From a reader:
Is it licit for a priest to say “Have a nice day” after the final blessing?
When the Mass is over, priests and bishops can utter any banal cliché that pops into their distracted heads and not technically violate the rubrics.
Violating custom and good taste is another thing.
But we must ask: When does Mass end?
I checked quickly in the Novus Ordo’s General Instruction of the Roman Missal in the Concluding Rites to see whether or not the exit procession, recessional, is described or prescribed. The relevant bits I found were:
D) The Concluding Rites
90. To the Concluding Rites belong the following: [...]
d) the kissing of the altar by the Priest and the Deacon, followed by a profound bow to the altar by the Priest, the Deacon, and the other ministers.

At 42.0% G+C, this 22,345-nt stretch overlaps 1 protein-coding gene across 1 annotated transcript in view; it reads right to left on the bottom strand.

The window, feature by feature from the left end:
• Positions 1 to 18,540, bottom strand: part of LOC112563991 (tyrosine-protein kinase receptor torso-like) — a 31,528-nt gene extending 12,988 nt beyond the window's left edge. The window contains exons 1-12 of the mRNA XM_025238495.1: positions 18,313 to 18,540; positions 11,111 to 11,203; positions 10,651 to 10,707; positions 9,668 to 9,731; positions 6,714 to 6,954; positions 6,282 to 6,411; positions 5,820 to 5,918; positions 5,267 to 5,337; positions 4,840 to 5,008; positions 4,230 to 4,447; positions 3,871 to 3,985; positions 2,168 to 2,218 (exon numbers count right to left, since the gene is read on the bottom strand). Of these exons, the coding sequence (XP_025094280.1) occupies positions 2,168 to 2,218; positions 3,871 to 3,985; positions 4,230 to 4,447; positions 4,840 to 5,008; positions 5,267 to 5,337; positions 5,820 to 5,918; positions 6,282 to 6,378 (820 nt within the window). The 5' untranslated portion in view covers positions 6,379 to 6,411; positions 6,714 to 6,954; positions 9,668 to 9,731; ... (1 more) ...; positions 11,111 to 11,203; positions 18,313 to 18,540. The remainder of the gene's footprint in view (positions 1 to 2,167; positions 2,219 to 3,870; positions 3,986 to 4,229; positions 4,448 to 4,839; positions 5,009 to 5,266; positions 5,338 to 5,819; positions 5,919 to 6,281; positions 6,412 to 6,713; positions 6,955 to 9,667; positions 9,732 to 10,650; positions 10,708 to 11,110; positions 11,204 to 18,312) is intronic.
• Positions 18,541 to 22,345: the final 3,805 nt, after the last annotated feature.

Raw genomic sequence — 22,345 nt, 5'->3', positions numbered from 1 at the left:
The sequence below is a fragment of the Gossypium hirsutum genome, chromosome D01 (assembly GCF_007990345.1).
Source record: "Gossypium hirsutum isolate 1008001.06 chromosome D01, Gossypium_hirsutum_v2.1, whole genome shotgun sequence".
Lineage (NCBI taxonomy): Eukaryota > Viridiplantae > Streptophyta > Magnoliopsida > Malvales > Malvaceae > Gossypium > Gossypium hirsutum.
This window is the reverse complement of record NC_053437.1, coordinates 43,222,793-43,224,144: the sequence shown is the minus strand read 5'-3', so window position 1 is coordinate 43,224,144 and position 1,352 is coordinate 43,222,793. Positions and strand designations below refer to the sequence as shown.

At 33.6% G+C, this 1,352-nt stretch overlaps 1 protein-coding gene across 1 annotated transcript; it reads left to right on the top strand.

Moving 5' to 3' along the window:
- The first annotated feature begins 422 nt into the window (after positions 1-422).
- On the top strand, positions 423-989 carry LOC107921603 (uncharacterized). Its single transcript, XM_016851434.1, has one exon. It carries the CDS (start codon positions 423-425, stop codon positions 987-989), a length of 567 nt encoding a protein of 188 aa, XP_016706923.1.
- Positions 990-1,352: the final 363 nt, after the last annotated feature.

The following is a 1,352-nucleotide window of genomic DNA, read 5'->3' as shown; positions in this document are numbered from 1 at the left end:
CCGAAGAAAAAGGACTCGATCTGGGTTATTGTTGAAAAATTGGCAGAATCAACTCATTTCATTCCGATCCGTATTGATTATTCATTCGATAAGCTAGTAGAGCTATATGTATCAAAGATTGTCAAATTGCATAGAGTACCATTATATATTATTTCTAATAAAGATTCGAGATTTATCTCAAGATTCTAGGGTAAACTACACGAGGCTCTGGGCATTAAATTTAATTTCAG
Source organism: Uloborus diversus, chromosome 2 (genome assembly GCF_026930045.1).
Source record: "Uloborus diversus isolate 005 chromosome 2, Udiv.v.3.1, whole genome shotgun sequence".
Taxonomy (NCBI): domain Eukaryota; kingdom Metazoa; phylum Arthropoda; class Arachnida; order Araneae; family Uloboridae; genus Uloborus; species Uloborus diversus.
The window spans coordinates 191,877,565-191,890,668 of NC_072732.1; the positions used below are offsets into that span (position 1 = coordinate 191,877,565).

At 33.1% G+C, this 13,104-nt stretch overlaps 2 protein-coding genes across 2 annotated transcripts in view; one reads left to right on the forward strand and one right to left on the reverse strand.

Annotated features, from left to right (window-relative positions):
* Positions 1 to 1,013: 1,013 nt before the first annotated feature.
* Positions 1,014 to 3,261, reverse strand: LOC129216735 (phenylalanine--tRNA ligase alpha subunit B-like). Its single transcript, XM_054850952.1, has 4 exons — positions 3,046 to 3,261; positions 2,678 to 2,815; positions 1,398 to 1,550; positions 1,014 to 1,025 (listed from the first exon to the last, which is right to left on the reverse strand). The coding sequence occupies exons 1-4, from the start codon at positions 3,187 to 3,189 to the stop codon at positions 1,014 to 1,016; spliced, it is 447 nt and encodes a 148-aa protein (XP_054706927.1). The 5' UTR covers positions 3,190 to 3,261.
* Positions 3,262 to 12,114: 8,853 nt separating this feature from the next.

That sounds like Mass ends the moment the celebrant kisses the altar. But also:
186. Then, together with the priest, the deacon venerates the altar with a kiss, makes a profound bow, and departs in a manner similar to the procession beforehand.
It seems that, in the Novus Ordo, the exit procession, recessional, is part of the rites of the Mass.
When the exit procession concludes (there should be a moment that defines the conclusion, as there always was in the sacristy when everyone would bow to the Cross and the priest would bless the servers) then the priest can violate good taste all he wants.
Therefore, priests should eschew rubric-violating outbursts of logorrhea at the altar. Decorum and custom require a dignified exit by the sacred ministers (hopefully with a minimum of grinning, waving, winking, and hand pumping), and a respectful silent waiting on the part of the laity until said clerics have once again drawn themselves apart (please, God, to the sacristy).
Let the rag chewing and back slapping occur amid the coffee and doughnuts in the church hall.
Have an adequate day and try not to sin.